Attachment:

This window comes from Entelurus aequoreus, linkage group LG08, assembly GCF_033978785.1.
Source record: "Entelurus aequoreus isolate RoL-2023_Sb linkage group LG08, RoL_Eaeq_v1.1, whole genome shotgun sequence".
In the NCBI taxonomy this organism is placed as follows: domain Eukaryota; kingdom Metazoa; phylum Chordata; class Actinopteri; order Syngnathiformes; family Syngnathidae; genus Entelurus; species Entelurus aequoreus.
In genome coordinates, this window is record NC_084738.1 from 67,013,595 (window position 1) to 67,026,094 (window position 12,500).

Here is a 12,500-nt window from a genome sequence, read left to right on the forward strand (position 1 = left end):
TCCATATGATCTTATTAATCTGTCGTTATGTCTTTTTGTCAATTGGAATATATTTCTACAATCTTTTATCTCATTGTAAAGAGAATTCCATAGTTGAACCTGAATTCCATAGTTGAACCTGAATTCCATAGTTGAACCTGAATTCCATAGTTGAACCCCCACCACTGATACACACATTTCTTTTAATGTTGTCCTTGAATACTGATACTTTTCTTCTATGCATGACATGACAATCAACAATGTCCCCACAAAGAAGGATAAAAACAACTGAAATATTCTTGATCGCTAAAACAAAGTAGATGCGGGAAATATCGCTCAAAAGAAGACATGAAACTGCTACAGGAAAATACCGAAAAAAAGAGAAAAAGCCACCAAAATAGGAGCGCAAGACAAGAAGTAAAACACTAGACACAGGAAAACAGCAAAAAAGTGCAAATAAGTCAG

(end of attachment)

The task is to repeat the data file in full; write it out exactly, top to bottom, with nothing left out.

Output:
This window comes from Entelurus aequoreus, linkage group LG08, assembly GCF_033978785.1.
Source record: "Entelurus aequoreus isolate RoL-2023_Sb linkage group LG08, RoL_Eaeq_v1.1, whole genome shotgun sequence".
In the NCBI taxonomy this organism is placed as follows: domain Eukaryota; kingdom Metazoa; phylum Chordata; class Actinopteri; order Syngnathiformes; family Syngnathidae; genus Entelurus; species Entelurus aequoreus.
In genome coordinates, this window is record NC_084738.1 from 67,013,595 (window position 1) to 67,026,094 (window position 12,500).

Here is a 12,500-nt window from a genome sequence, read left to right on the forward strand (position 1 = left end):
TCCATATGATCTTATTAATCTGTCGTTATGTCTTTTTGTCAATTGGAATATATTTCTACAATCTTTTATCTCATTGTAAAGAGAATTCCATAGTTGAACCTGAATTCCATAGTTGAACCTGAATTCCATAGTTGAACCTGAATTCCATAGTTGAACCCCCACCACTGATACACACATTTCTTTTAATGTTGTCCTTGAATACTGATACTTTTCTTCTATGCATGACATGACAATCAACAATGTCCCCACAAAGAAGGATAAAAACAACTGAAATATTCTTGATCGCTAAAACAAAGTAGATGCGGGAAATATCGCTCAAAAGAAGACATGAAACTGCTACAGGAAAATACCGAAAAAAAGAGAAAAAGCCACCAAAATAGGAGCGCAAGACAAGAAGTAAAACACTAGACACAGGAAAACAGCAAAAAAGTGCAAATAAGTCAG